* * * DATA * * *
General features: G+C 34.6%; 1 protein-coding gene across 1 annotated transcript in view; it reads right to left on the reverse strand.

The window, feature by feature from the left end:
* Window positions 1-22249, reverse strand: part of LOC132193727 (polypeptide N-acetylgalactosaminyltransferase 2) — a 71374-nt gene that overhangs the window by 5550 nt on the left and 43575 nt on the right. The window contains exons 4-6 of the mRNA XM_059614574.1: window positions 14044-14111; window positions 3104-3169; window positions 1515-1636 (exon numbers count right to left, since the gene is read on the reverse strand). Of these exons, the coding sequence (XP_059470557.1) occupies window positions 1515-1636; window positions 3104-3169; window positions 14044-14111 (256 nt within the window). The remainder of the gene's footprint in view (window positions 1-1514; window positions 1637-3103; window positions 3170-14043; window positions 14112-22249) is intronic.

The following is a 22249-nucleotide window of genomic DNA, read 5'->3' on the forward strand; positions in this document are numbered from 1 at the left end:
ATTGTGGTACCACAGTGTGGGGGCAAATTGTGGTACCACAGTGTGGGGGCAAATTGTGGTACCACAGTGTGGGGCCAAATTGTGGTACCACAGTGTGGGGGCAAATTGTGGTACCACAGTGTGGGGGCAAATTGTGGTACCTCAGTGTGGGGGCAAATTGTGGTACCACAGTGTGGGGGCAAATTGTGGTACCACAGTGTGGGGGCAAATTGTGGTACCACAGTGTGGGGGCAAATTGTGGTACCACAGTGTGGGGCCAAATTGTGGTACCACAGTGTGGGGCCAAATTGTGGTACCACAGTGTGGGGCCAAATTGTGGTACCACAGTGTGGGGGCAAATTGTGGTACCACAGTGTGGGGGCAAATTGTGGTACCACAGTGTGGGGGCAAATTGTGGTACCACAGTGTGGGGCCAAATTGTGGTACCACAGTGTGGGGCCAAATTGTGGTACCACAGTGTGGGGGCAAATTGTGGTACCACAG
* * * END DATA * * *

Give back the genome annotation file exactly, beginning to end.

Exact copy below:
General features: G+C 34.6%; 1 protein-coding gene across 1 annotated transcript in view; it reads right to left on the reverse strand.

The window, feature by feature from the left end:
* Window positions 1-22249, reverse strand: part of LOC132193727 (polypeptide N-acetylgalactosaminyltransferase 2) — a 71374-nt gene that overhangs the window by 5550 nt on the left and 43575 nt on the right. The window contains exons 4-6 of the mRNA XM_059614574.1: window positions 14044-14111; window positions 3104-3169; window positions 1515-1636 (exon numbers count right to left, since the gene is read on the reverse strand). Of these exons, the coding sequence (XP_059470557.1) occupies window positions 1515-1636; window positions 3104-3169; window positions 14044-14111 (256 nt within the window). The remainder of the gene's footprint in view (window positions 1-1514; window positions 1637-3103; window positions 3170-14043; window positions 14112-22249) is intronic.

The following is a 22249-nucleotide window of genomic DNA, read 5'->3' on the forward strand; positions in this document are numbered from 1 at the left end:
ATTGTGGTACCACAGTGTGGGGGCAAATTGTGGTACCACAGTGTGGGGGCAAATTGTGGTACCACAGTGTGGGGCCAAATTGTGGTACCACAGTGTGGGGGCAAATTGTGGTACCACAGTGTGGGGGCAAATTGTGGTACCTCAGTGTGGGGGCAAATTGTGGTACCACAGTGTGGGGGCAAATTGTGGTACCACAGTGTGGGGGCAAATTGTGGTACCACAGTGTGGGGGCAAATTGTGGTACCACAGTGTGGGGCCAAATTGTGGTACCACAGTGTGGGGCCAAATTGTGGTACCACAGTGTGGGGCCAAATTGTGGTACCACAGTGTGGGGGCAAATTGTGGTACCACAGTGTGGGGGCAAATTGTGGTACCACAGTGTGGGGGCAAATTGTGGTACCACAGTGTGGGGCCAAATTGTGGTACCACAGTGTGGGGCCAAATTGTGGTACCACAGTGTGGGGGCAAATTGTGGTACCACAG